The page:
Thoughts on well-being, sustainability and those things that constitute a good life beyond consumption.

Tuesday, January 31, 2012

On the fierce green fire - one for Big T

Last night, I came to understand the famous Leopold line “the fierce green fire dying in her eyes...” in a most peculiar way. 

Ten days ago, we were wondering if it was time to put my horse down, and friends who knew more than I said "When it is time, you will know." He responded to our care, and I learned more about the bond of trust between an animal and human than in all of my 50 plus years of pet ownership over those next several days. (I will spare you the details.) By this past weekend, he was back out to pasture and while thin and certainly an old horse, I began to think that he might have another spring season left in him.

In 2009, a paper published in the journal Science reported that new archeological findings provided evidence that the horse (Equus ferus caballus) was likely domesticated about 1,000 years earlier than once thought.  The researchers traced the domestication back to the Botai Culture of Kazakhstan circa 5,500 years ago and their findings strongly suggest that horses were originally domesticated, not just for riding, but also to provide food, including milk.

Then in March, 2010, the Saudi Commission for Tourism & Antiquities began site survey and exploration at a newly discovered archeological site known as Al-Magar.[1] The 9000 year old culture is named al-Maqar after the site’s location.  Amongst the artifacts found were various stone figurines of horses causing some to hypothesize that equine domestication goes back even further in time.

The dog (Canis lupus familiaris) is believed to be first animal to be domesticated with some estimates ranging back as far as 30,000 B.C.  The first domesticated livestock came after the domestication of grains -- with sheep (Ovis orientalis aries) probably being first in the timeframe of 11,000 and 9,000 B.C.   Pigs (Sus scrofa domestica), goats (Capra aegagrus hircus), and cows (Bos primigenius Taurus – don’t you just love Latin names) likely joined the herds of our early ancestors around 8,000 B.C.  I wonder if those early pastoralists and farmers noted any changes in the eyes of the animals that became their possessions.  Did they learn anything new that had previously been known only to the animal and the mountain or the desert or the rainforest?  Or were our ancestors from long ago still wild themselves with fire in their eyes?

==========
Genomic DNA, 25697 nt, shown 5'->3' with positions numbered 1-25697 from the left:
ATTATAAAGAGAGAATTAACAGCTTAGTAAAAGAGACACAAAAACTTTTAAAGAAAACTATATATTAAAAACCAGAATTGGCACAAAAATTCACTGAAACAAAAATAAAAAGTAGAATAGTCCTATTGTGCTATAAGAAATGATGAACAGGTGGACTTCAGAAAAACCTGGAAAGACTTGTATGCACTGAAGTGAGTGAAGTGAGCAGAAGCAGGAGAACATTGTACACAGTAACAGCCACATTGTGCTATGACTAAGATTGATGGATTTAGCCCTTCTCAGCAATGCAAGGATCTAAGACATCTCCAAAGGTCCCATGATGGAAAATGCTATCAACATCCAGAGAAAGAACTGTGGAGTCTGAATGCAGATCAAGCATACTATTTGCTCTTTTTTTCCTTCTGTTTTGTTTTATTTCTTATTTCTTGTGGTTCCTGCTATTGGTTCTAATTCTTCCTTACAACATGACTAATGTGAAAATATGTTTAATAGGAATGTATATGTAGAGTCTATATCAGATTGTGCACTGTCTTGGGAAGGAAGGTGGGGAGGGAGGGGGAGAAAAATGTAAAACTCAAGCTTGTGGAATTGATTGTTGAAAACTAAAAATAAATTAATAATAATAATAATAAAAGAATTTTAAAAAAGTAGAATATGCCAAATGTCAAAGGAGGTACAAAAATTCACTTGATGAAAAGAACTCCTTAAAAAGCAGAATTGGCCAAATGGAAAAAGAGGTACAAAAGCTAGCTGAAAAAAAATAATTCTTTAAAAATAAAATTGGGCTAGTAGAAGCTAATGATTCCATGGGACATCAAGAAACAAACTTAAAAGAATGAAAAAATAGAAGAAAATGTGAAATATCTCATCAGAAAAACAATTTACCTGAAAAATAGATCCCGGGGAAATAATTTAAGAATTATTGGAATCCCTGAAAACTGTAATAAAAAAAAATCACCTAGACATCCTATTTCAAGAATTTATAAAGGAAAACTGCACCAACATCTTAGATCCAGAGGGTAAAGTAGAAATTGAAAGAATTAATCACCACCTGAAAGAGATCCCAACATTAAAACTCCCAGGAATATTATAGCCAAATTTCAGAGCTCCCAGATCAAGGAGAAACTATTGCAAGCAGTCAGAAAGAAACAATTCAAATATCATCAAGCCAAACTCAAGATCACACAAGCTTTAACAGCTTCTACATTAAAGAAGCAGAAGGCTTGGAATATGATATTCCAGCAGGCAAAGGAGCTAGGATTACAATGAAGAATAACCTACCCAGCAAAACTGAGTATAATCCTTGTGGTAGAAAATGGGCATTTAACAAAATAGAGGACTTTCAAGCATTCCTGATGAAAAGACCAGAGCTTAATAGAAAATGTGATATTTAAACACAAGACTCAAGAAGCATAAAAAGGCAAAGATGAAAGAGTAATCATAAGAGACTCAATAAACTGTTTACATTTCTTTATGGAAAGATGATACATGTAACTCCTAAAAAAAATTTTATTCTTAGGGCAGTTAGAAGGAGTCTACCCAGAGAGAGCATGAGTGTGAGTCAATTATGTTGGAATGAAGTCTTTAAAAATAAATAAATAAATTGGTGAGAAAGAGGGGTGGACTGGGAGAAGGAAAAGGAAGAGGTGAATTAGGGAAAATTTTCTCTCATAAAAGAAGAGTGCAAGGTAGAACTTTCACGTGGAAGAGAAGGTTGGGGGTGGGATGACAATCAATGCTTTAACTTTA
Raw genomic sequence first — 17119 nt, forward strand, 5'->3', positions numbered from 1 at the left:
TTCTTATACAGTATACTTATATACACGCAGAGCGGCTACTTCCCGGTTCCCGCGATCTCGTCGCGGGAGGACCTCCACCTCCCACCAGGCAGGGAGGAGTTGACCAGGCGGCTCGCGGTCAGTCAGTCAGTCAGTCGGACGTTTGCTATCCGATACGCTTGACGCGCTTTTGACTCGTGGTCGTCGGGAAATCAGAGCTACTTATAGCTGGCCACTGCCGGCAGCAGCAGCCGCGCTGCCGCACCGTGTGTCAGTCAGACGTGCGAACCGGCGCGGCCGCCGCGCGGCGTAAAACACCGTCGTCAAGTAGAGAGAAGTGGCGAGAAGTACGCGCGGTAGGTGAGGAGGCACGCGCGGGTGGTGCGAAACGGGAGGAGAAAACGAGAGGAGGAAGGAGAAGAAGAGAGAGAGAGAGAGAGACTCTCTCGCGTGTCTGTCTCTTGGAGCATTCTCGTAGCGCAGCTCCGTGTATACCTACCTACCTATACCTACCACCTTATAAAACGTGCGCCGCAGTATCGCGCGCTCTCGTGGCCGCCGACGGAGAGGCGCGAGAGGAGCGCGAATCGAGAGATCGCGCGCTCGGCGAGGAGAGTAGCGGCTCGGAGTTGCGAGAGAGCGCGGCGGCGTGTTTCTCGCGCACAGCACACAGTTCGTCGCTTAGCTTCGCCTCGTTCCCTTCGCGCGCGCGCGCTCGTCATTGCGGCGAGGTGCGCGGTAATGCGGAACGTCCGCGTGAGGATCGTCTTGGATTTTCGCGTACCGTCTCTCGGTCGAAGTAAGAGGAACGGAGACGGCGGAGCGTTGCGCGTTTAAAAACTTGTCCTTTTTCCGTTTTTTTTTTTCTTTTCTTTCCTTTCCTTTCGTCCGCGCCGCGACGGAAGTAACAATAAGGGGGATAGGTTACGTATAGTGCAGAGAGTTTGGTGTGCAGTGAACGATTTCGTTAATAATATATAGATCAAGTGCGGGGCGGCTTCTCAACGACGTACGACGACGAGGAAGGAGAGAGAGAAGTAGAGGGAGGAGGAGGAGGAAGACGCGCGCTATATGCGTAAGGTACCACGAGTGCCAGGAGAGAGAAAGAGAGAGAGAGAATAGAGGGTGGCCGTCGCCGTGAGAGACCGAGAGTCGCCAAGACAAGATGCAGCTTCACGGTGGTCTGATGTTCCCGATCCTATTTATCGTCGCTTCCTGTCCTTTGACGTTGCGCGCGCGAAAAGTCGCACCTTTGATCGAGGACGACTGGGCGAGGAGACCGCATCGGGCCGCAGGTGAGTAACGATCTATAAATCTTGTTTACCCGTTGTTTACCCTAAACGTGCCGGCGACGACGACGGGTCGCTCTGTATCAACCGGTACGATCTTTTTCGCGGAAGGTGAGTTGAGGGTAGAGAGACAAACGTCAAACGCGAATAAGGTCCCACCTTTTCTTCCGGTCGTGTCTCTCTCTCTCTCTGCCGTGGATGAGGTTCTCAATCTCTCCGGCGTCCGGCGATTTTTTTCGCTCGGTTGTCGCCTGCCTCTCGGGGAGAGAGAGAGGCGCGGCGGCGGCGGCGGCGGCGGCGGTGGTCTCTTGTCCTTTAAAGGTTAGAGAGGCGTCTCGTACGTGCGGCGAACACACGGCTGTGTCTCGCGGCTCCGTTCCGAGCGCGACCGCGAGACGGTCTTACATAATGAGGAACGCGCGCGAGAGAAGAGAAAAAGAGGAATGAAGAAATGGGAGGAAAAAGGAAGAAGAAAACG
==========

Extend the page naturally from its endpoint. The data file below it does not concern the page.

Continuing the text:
As I was taking care of my big ol’ grey gelding Tusker (named after a Kenyan beer with an elephant as the company logo), I thought of domestication and of our responsibility to care for the animals that we have been entrusted with.  Late nights in a cold barn do weird things to you.  Animals have given us food, clothing, protection, modes of travel, and companionship for thousands of years.  We now even share pathogens and new diseases with each other.  For all of this, we have a responsibility to take care of not only our pets and livestock, but to protect the habitat and well-being of all the other animals that we have not managed to tame (thank goodness).  It is the least we can do in return for all that we have been given on this planet.

Last night, when we came home, Tusker was down in his stall and I knew it was time.  I don't know what happened since he was fine in the morning when we left.  We called the vet and I went into the stall to give him some calming head and ear rubs -- something he loved.  He strugged to raise his head to nuzzle me; he did, and then he fell back.  He tried to stand, especially when he heard Corey and my voices, but couldn't.  

Then I saw the flash of light leave his eyes.  There was a strange glaze that I had never seen before and I knew that he was leaving us.  He died before the vet could get there.  I can't explain it, but I swear that he waited on dying until we got home so that we could all say our goodbyes. 

The human-animal bond is strong and basically unexplainable in terms of the science that I am most familiar with.  But it doesn't really matter, does it?  Regardless of whether horses and humans forged that bond 16 or 5000 or 9000 years ago, the union is deep and real and quite a gift.

[1] See .
Tusker - the Big "T"

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